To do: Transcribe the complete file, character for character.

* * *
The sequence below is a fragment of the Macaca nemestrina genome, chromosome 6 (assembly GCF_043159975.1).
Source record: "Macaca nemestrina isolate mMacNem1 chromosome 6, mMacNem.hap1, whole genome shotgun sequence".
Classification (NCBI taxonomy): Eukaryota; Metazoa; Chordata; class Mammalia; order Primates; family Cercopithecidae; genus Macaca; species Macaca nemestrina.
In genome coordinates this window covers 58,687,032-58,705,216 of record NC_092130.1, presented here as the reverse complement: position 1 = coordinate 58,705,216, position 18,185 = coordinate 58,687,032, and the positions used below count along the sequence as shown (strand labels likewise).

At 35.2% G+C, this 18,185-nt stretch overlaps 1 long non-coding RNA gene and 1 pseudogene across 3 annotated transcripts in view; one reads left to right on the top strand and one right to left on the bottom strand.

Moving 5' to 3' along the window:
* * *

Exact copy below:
The sequence below is a fragment of the Macaca nemestrina genome, chromosome 6 (assembly GCF_043159975.1).
Source record: "Macaca nemestrina isolate mMacNem1 chromosome 6, mMacNem.hap1, whole genome shotgun sequence".
Classification (NCBI taxonomy): Eukaryota; Metazoa; Chordata; class Mammalia; order Primates; family Cercopithecidae; genus Macaca; species Macaca nemestrina.
In genome coordinates this window covers 58,687,032-58,705,216 of record NC_092130.1, presented here as the reverse complement: position 1 = coordinate 58,705,216, position 18,185 = coordinate 58,687,032, and the positions used below count along the sequence as shown (strand labels likewise).

At 35.2% G+C, this 18,185-nt stretch overlaps 1 long non-coding RNA gene and 1 pseudogene across 3 annotated transcripts in view; one reads left to right on the top strand and one right to left on the bottom strand.

Moving 5' to 3' along the window: